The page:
Post by psy1280 » Wed Sep 18, 2019 2:33 pm

Thank you Robin and Bruce,
Last night I had a taste of this exciting hobby (just a taste). I'd like to think that my frustrations aren't that unusual, although sitting here this morning I'm wondering if I'm just not intuitive enough to master (or at least manage) all the intricacies involved. I only hope that I continue to find good--and patient--people to point me in the right direction. All that said, last night I was able to image the moon without much of a problem. Prior to moon-rise, I tried to image the Andromeda galaxy (this is the second attempt, with the same results as before). I'm posting the image I got and the settings in the hope that I might get a few suggestions for bringing out more of the galaxy.

Thank you,
Joe
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Re: First timer, focusing (?) problem

Post by admin » Thu Sep 19, 2019 6:23 pm

Hi,

Looking at that image I can see that your stars are quite an odd shape with a sort of wing pattern coming out from each of them. That's usually the sign of some sort of optical aberration or misalignment and you could expect things to perhaps work better (and give you sharper images) if you can get that sorted and get pinpoint stars.

Cheers, Robin

psy1280
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Re: First timer, focusing (?) problem

Post by psy1280 » Fri Sep 20, 2019 3:14 pm

Much thanks Robin,
I will definitely use my Bhatinov mask next time. Even though this image isn't crisp, if it were better focused, would that allow LiveStack to bring out the galaxy? I tried to do this, but obviously failed.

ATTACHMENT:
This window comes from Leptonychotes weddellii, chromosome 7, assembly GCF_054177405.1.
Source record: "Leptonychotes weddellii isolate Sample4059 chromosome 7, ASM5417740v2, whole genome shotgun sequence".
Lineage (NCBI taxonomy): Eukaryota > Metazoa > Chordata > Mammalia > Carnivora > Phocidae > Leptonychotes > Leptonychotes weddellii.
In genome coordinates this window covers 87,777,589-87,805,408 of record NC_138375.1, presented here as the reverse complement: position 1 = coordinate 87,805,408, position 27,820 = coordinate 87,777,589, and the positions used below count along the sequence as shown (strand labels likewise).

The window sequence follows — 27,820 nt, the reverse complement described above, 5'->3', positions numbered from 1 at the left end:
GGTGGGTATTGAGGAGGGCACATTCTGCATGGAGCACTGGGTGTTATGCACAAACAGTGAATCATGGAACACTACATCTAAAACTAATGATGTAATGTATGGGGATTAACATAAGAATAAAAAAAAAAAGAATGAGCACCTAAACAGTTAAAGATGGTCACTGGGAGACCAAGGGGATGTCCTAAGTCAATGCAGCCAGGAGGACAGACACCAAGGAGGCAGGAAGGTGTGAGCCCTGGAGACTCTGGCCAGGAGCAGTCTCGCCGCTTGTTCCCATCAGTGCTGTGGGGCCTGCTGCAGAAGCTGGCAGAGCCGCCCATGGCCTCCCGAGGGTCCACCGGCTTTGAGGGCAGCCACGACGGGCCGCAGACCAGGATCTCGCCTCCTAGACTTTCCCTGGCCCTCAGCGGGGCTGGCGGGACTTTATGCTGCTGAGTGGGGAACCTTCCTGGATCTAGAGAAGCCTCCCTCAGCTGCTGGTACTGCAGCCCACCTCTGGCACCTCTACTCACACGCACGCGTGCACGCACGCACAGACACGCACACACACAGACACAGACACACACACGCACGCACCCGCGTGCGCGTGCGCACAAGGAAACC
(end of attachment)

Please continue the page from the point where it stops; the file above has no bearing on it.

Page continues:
Thank you in advance for your feedback,
Joe

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turfpit
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Re: First timer, focusing (?) problem

Post by turfpit » Mon Sep 23, 2019 9:52 am

Joe

Some ideas you might want to try that work for me.
  • During daylight, use an eyepiece to focus on a land based object about a mile away, something like a tower block, mobile mast, power pylon, TV mast.
  • Swap the eyepiece for the camera, run up Sharpcap, turn on the reticule and re-focus. This focus will be very near for a celestial object.
  • When dark (leaving focus as above) align the mount using whatever process is required.
  • Choose a star which is near to the object of interest (don't try to focus on a deep sky object). For example, if I was imaging M31 then I would use a medium brightness star such as Alpheratz. Avoid bright stars like Vega for focusing.
  • Using just the Bahtinov Mask (not the focusing tool in SharpCap as this just puts in another layer of complexity) adjust focus to achieve the correct pattern . I consider the diffraction pattern image in here to be good focus viewtopic.php?f=16&t=1940. Some hints here viewtopic.php?f=18&t=1151
  • At this point, slew to the object of interest.